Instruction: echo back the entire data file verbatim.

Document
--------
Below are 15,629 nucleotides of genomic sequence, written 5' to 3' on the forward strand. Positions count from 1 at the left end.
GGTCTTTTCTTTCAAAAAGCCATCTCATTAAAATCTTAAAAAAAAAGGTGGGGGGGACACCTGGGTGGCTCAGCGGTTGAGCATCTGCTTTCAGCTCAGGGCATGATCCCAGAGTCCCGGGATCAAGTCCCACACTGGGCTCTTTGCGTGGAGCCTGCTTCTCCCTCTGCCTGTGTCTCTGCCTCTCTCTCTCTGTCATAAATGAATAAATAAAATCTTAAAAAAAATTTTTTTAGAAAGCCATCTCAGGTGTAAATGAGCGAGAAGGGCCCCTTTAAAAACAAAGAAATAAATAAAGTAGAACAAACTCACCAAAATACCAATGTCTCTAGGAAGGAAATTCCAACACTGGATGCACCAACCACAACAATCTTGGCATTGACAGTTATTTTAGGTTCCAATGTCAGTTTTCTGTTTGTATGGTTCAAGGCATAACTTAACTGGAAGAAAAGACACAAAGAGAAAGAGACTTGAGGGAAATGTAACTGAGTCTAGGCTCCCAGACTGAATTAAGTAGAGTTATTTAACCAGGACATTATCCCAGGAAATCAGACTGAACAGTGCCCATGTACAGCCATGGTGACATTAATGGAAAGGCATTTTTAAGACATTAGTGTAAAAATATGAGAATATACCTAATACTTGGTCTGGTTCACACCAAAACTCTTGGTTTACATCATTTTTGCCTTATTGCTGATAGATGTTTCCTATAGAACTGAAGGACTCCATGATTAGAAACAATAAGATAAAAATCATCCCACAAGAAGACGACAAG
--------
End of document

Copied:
Below are 15,629 nucleotides of genomic sequence, written 5' to 3' on the forward strand. Positions count from 1 at the left end.
GGTCTTTTCTTTCAAAAAGCCATCTCATTAAAATCTTAAAAAAAAAGGTGGGGGGGACACCTGGGTGGCTCAGCGGTTGAGCATCTGCTTTCAGCTCAGGGCATGATCCCAGAGTCCCGGGATCAAGTCCCACACTGGGCTCTTTGCGTGGAGCCTGCTTCTCCCTCTGCCTGTGTCTCTGCCTCTCTCTCTCTGTCATAAATGAATAAATAAAATCTTAAAAAAAATTTTTTTAGAAAGCCATCTCAGGTGTAAATGAGCGAGAAGGGCCCCTTTAAAAACAAAGAAATAAATAAAGTAGAACAAACTCACCAAAATACCAATGTCTCTAGGAAGGAAATTCCAACACTGGATGCACCAACCACAACAATCTTGGCATTGACAGTTATTTTAGGTTCCAATGTCAGTTTTCTGTTTGTATGGTTCAAGGCATAACTTAACTGGAAGAAAAGACACAAAGAGAAAGAGACTTGAGGGAAATGTAACTGAGTCTAGGCTCCCAGACTGAATTAAGTAGAGTTATTTAACCAGGACATTATCCCAGGAAATCAGACTGAACAGTGCCCATGTACAGCCATGGTGACATTAATGGAAAGGCATTTTTAAGACATTAGTGTAAAAATATGAGAATATACCTAATACTTGGTCTGGTTCACACCAAAACTCTTGGTTTACATCATTTTTGCCTTATTGCTGATAGATGTTTCCTATAGAACTGAAGGACTCCATGATTAGAAACAATAAGATAAAAATCATCCCACAAGAAGACGACAAG